He said, “A new weapon of unprecedented power, both in volume and intensity, with unascertained, and probably unascertainable, range of destructive potential in respect of time and space, that is both as regards duration and extent of its consequences, is being tested, unleashing its massive power, for use as a weapon of war… We are told that there is no effective protection against the hydrogen bomb and that millions of people may be exterminated by a single explosion… These are horrible prospects, and it affects us, nations and peoples everywhere whether we are involved in wars or power blocs or not… [Hu]mankind has to awaken itself to the reality and face the situation with determination and assert itself to avert calamity… Pending progress towards some solution, full or partial, in respect of the prohibition and elimination of these weapons of mass destruction… the Government [of India] would consider, among steps to be taken now and forthwith, the following:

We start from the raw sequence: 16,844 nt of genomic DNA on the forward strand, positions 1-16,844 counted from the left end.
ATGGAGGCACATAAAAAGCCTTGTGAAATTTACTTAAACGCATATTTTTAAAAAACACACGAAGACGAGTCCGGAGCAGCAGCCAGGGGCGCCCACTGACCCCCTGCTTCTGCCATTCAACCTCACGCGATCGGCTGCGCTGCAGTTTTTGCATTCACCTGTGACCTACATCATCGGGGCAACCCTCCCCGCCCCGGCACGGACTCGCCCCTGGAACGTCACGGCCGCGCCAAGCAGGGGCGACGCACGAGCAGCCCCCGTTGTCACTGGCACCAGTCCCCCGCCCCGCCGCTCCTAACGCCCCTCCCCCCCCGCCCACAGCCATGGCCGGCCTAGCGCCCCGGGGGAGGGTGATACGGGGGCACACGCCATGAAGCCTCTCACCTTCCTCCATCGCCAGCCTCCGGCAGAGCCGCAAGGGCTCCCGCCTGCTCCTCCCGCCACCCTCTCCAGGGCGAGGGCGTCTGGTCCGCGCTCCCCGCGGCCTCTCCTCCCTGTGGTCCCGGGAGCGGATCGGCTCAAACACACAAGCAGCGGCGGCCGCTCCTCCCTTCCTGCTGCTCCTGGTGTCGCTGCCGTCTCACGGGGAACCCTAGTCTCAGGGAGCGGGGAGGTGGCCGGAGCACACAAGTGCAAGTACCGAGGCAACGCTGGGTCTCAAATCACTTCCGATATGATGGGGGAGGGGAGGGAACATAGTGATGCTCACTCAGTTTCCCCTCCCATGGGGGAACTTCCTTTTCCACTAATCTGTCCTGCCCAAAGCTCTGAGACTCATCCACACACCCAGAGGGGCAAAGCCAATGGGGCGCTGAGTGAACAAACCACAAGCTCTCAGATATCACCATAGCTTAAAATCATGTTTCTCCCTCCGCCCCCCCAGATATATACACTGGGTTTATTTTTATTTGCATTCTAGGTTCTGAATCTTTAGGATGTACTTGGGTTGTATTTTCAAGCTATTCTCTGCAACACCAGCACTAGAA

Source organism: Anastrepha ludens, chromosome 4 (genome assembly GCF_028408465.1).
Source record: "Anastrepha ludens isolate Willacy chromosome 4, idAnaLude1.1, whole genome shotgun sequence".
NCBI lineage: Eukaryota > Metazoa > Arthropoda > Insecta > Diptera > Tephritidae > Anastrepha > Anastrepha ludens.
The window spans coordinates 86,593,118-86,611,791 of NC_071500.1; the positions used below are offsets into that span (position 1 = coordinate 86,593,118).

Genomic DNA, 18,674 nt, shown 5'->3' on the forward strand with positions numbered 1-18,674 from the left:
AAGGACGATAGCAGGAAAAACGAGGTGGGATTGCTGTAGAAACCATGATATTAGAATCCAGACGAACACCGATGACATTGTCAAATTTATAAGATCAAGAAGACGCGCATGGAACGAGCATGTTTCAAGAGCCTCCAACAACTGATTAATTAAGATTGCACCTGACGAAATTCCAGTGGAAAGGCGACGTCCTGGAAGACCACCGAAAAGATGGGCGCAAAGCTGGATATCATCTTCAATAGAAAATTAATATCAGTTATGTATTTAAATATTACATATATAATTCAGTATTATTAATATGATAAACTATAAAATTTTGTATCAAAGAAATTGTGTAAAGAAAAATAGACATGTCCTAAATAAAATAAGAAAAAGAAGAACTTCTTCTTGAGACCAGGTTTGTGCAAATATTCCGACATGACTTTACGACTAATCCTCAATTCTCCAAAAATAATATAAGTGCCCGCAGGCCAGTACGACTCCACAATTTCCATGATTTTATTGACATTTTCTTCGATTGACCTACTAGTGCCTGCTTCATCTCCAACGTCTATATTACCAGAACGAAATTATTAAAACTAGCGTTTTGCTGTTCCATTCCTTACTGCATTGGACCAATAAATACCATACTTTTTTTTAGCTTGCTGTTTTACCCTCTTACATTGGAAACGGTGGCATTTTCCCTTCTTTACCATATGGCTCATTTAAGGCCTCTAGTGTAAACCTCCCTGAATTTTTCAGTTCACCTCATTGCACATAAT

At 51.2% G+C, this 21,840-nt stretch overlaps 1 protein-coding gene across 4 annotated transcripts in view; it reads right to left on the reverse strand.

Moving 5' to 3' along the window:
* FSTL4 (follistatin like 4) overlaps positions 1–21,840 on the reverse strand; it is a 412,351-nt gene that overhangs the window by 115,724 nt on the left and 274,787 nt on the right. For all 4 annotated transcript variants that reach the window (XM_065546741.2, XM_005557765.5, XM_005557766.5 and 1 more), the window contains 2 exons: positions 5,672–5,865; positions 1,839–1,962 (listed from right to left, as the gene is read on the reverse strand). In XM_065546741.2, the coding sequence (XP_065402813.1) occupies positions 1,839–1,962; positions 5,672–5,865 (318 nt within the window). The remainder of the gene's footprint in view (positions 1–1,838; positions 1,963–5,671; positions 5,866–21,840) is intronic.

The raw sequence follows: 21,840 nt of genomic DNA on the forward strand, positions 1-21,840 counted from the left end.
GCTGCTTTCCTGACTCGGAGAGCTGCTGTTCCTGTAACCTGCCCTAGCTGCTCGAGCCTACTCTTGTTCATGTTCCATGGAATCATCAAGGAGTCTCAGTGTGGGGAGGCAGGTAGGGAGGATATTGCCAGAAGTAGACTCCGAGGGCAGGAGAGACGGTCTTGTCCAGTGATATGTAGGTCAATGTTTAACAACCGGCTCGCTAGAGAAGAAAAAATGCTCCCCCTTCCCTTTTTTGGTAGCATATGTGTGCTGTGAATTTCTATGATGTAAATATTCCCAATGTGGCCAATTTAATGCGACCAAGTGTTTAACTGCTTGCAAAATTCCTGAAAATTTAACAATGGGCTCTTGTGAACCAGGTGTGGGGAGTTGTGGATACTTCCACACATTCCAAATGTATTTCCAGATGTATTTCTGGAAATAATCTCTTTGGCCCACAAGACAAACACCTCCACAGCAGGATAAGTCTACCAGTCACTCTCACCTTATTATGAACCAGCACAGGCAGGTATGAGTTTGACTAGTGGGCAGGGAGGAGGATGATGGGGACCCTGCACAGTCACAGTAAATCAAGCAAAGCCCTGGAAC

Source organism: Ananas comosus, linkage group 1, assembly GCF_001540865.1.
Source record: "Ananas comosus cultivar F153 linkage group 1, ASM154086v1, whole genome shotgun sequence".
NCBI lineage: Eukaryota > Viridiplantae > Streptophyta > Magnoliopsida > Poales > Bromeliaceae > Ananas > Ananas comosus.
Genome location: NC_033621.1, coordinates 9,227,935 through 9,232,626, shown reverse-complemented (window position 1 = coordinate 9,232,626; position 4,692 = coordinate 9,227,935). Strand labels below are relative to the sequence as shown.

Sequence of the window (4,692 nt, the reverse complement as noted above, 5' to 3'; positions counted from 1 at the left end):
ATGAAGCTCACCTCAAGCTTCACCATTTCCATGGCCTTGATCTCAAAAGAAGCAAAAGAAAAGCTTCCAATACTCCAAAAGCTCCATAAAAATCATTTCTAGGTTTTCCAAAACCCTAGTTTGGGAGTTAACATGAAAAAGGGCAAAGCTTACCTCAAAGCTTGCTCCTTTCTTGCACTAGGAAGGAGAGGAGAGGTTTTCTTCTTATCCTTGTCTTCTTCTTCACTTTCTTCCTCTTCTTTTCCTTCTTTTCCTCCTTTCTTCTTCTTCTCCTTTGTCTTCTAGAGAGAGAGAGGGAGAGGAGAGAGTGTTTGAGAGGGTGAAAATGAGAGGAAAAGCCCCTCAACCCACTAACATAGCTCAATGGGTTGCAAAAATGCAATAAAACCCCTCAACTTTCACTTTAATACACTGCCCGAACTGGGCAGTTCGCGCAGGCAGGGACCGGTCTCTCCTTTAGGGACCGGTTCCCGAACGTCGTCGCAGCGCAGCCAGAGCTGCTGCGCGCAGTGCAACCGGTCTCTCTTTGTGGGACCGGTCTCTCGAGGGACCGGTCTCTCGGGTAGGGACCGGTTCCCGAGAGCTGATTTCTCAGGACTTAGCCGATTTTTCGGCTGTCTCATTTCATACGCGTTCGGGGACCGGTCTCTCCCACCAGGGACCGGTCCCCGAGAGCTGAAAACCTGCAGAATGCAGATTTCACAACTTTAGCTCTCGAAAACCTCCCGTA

Some sort of, what may be called, “Standstill Agreement” in respect, at least of these actual explosions, even if arrangements about the discontinuance of production and stockpiling must wait more substantial arrangements amongst those principally concerned….”

    From Nehru’s point of view, disarmament in general and the elimination of nuclear weapons in particular, were integral to the doctrine of non-alignment.

    The author is joint secretary, Delhi Science Forum, and member, National Coordination Committee, Coalition for Nuclear Disarmament and Peace. The views are personal.

    (This is the second in a series on the Non-Aligned Movement. The following part will be published soon. The first part can be read here.)